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Cogn Behav Neurol. 2013 Sep;26(3):133-9. doi: 10.1097/WNN.0000000000000007.

Hypometric allocentric and egocentric distance estimates in Parkinson disease.

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  • 1*Department of Neurology, Drexel University College of Medicine, Philadelphia, PA †Department of Neurology, University of Florida, College of Medicine, Gainesville, FL ‡Malcom Randall Veterans Affairs Hospital, Gainesville, FL §Division of Clinical Psychology and Neuropsychology, Institute of Psychology, University of Gdansk, Gdansk, Poland.



Persons with Parkinson disease (PD) show hypometric movements and make hypometric estimates of imagined actions. These deficits may be related to misestimates of the length of body parts. Our objective was to learn whether patients with PD are impaired in their estimations of their arm's length and standard units of distance.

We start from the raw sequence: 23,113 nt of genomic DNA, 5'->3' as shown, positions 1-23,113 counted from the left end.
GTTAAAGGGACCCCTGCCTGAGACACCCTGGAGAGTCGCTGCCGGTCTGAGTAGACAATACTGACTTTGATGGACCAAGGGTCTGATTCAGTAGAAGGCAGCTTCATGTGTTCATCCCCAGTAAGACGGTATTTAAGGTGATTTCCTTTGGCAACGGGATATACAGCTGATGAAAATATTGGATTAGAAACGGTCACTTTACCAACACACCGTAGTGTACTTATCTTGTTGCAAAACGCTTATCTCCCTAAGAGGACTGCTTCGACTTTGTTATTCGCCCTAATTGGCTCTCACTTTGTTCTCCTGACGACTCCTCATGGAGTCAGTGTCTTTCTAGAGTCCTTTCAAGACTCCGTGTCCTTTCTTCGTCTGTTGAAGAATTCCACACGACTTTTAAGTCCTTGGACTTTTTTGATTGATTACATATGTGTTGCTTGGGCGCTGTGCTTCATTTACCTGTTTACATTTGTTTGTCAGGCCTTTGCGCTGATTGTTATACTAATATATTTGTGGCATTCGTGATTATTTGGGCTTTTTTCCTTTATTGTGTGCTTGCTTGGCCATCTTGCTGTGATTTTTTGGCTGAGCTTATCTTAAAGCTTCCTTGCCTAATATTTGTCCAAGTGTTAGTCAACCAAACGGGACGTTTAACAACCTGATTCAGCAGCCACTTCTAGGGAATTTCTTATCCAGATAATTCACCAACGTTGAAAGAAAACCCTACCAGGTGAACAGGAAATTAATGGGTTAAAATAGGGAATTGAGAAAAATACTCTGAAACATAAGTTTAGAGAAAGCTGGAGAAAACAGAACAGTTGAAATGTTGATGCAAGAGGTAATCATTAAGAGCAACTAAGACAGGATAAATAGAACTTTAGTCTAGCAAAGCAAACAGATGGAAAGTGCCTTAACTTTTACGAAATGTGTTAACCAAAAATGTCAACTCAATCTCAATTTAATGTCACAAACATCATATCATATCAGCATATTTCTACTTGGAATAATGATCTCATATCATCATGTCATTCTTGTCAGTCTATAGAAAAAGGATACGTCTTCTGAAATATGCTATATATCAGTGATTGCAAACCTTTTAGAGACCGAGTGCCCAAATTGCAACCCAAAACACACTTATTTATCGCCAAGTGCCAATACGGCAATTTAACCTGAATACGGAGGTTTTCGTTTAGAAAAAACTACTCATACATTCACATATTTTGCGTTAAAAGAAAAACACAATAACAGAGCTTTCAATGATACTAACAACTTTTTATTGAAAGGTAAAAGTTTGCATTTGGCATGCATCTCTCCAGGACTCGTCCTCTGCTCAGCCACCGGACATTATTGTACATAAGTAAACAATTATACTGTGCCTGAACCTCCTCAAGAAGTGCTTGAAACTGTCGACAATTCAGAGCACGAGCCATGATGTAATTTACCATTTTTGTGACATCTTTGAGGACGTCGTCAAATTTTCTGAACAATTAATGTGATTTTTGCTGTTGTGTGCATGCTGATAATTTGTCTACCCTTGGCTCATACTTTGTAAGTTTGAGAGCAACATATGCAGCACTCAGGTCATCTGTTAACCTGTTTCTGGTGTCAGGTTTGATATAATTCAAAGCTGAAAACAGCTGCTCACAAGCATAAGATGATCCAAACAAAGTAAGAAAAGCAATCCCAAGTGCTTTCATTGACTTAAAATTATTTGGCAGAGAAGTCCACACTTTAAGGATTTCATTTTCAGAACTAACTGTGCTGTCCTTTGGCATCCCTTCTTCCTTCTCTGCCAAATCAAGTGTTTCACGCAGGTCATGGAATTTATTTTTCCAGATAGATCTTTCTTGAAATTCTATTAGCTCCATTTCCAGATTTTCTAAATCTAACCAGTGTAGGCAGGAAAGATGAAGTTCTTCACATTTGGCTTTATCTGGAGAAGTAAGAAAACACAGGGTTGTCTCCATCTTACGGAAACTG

We tested 20 patients with PD, all on therapeutic doses of dopaminergic medications, and 13 healthy controls. In half of the trials, the participants stood so that either their right or left shoulder was adjacent to a wall; in the other half, their right or left shoulder was 5 feet from the wall. In the egocentric testing condition, they were asked to move their body toward or away from the wall to what they considered was an arm's length from the wall. In the allocentric testing condition, they were to move toward or away from the wall so that their proximal shoulder was a standard unit distance of 1, 2, or 3 feet from the wall.


The patients with PD made much greater hypometric (too close to the wall) errors. Since at 5 feet from the wall they had to move farther to underestimate distances, their errors cannot be explained by hypometric movements. The results did not differ significantly by egocentric or allocentric estimation, side of shoulder proximity, or side of PD onset.


Our findings support the idea that the egocentric and allocentric hypometria associated with PD is a perceptual rather than motor disorder.

[PubMed - indexed for MEDLINE]
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